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What about for Facebook apps?



Personally, if you're just planning on making a Facebook app, I hope you're doing it for fun, or to satisfy your own app desire, or with some eye towards a future opportunity. Making a Facebook app interface for an independent site makes a lot of sense, but I would not want to center my entire business model on a closed platform that has shown little evidence of revenue with the constant threat to have my functionality mirrored and obsoleted. So in that sense, I don't think the writer of a Facebook app has to worry about a cofounder, since said writer would (hopefully) not be expecting to found a company out of the venture. That would be like saying someone starting an open source project needs to wait for a cofounder (ignoring, of course, that whole "open" part).

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Nothing prevents you from doing that after you come up with a viral app. Facebook is a nice place to experiment because it takes so little time to build Facebook only apps.

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I guess I'm trying to say that there are plenty of Facebook apps (free gifts, HTML walls) that are "viral" and easy to build, but how many of these have any chance at making money? I'm implying that any Facebook application that is useful enough to become a "founded company" will involve an external site of some sort, one that involves the same types of inherent complications that are present in any other startup.

What do you have in mind that can be built almost entirely in Facebook and expanded later on? I suppose if I think hard enough I can come up with some long shot ideas that may or may not work out (product-rating apps which could be expanded to include other social networks, for one), but even something like this is going to require some kind of heavy backend analysis to be especially useful. Keep in mind that we're also ignoring the (very real) possibility of Facebook sweeping in and mirroring any successful application or approach to generating revenue.

On another note, what makes Facebook any easier for experimentation than Apache? Writing scripts that print pages to a browser is as easy as writing to standard output.

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Frankly, I grin every time I hear someone say that Facebook apps don't make money, because that's just more left for me. Consider these stats from a not spectacularly successful app: http://www.techcrunch.com/wp-content/smincomebig.png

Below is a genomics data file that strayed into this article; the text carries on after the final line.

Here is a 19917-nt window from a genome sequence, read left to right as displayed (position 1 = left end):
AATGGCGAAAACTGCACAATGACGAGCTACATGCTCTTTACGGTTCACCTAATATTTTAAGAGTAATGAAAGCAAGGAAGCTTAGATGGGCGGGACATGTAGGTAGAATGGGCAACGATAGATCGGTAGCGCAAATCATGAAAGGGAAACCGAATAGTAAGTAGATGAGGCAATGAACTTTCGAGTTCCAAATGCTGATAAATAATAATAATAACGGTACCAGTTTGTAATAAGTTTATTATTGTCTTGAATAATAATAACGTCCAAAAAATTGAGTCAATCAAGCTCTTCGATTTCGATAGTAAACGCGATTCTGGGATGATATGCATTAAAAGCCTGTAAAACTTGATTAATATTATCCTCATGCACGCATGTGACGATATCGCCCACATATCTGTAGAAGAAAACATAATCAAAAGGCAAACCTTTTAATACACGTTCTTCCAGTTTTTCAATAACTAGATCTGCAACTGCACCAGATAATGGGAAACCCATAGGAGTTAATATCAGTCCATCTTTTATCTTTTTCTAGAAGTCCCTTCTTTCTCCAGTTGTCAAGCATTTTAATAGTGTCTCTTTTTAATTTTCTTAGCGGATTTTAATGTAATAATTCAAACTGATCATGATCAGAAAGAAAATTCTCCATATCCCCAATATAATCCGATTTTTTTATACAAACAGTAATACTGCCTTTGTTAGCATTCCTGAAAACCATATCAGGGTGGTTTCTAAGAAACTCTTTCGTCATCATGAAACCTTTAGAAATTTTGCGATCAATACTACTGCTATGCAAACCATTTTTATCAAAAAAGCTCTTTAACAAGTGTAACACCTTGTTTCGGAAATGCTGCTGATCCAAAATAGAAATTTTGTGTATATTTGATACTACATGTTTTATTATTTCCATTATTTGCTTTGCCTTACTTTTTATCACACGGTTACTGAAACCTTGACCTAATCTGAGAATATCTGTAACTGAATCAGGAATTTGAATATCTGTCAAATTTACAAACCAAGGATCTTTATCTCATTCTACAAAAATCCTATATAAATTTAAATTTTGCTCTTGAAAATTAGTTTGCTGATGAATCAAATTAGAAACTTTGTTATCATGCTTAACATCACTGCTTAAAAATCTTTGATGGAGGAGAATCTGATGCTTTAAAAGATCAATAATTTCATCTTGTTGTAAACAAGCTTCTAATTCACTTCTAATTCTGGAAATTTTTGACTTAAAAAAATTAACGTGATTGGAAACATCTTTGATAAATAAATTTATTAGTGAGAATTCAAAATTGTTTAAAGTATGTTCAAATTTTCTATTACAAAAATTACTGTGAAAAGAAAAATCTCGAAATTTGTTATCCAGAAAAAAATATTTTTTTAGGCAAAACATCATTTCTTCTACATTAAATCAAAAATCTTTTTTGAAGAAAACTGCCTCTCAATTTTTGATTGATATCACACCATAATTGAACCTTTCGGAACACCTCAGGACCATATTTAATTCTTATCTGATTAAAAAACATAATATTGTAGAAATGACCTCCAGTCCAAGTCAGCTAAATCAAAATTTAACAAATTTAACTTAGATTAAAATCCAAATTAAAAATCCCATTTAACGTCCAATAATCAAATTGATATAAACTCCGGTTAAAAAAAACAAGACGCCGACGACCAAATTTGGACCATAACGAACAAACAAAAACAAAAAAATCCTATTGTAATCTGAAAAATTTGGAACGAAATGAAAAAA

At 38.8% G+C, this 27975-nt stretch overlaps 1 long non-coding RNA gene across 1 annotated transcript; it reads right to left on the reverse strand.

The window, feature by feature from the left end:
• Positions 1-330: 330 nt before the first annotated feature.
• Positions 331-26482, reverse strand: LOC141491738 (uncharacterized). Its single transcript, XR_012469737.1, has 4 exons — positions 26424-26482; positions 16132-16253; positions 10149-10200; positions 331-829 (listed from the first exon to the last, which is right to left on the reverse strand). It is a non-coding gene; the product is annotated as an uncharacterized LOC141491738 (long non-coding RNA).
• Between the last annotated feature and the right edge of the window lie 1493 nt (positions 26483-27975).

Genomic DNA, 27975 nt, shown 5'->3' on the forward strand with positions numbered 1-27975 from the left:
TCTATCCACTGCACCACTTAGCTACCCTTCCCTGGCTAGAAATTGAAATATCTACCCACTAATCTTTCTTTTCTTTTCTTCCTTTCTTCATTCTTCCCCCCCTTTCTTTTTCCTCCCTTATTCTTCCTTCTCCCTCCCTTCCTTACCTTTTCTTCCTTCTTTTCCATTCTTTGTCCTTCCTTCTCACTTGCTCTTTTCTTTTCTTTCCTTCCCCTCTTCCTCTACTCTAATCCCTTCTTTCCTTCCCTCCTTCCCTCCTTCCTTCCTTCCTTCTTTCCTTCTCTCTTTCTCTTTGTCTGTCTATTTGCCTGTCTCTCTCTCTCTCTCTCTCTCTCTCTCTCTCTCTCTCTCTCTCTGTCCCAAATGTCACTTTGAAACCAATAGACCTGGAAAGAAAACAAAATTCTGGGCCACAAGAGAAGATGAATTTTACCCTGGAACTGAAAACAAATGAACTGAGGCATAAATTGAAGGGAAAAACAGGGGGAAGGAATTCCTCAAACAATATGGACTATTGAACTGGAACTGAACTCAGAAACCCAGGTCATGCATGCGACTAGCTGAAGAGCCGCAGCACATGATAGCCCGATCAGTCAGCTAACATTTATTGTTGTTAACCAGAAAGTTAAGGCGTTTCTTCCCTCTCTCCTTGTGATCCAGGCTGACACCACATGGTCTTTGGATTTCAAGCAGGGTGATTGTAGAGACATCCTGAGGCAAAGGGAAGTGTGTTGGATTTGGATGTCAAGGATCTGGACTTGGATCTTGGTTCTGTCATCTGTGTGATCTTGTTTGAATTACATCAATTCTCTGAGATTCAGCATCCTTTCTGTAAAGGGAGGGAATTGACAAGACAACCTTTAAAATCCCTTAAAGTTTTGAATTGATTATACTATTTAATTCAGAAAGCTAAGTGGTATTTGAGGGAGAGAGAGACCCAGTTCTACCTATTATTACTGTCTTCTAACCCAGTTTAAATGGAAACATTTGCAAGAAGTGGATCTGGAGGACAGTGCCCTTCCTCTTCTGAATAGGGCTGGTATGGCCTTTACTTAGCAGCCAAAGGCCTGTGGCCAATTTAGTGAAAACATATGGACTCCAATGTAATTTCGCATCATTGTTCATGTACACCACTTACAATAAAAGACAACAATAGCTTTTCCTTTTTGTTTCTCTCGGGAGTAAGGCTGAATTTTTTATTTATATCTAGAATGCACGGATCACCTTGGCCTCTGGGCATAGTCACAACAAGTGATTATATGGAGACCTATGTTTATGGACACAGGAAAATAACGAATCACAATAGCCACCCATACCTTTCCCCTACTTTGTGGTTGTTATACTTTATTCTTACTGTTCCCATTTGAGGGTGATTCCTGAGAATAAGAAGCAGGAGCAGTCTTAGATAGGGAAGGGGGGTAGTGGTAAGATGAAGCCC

How many web 2.0 companies do you know that are pulling those numbers?

Facebook is the most viral platform in the history of man - making it easy to get a lot of users quickly makes it deal for experimentation.

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Wait... which app is that income for? SocialMedia or Appsaholic or something else entirely? And they have no large infrastructure behind the scenes?

Going back to amichail's original comment, the implication was that making Facebook apps is really easy, and therefore a cofounder might be less necessary. The only point I was trying to make was that any Facebook app that is going to be really easy to make is unlikely to be a big revenue generator. My assumption was that any app that was going to be big enough and useful enough to generate good revenue was going to require a significant backend external website to crunch numbers and store relevant info.

So what's the point of what I'm saying? I was trying to counter the idea that building a revenue-generating Facebook app would be any easier than building an independent site. In both cases, you have to build the backend, anyways. So then we're merely talking about the difficulties of building the interface, and I was saying that it's not that hard to do with Apache and a script in just about any language: just print what you want the browser to see to standard output. Even if building a Facebook interface is easier, that is fraught with other complications (such as worrying about Facebook itself doing its own, official version of your app).

So in the end, I'm saying that building a successful Facebook app is not much different from building a successful website, so if you need a cofounder for a website, then you also need one for the app.

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Neither. It's a single application running SocialMedia/Appsaholic ads. It's an app called My Aquarium, developed and maintained by one guy.

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A toy application on a proprietary platform is definitely not a startup (it's just cheap, outsourced market research for Facebook).

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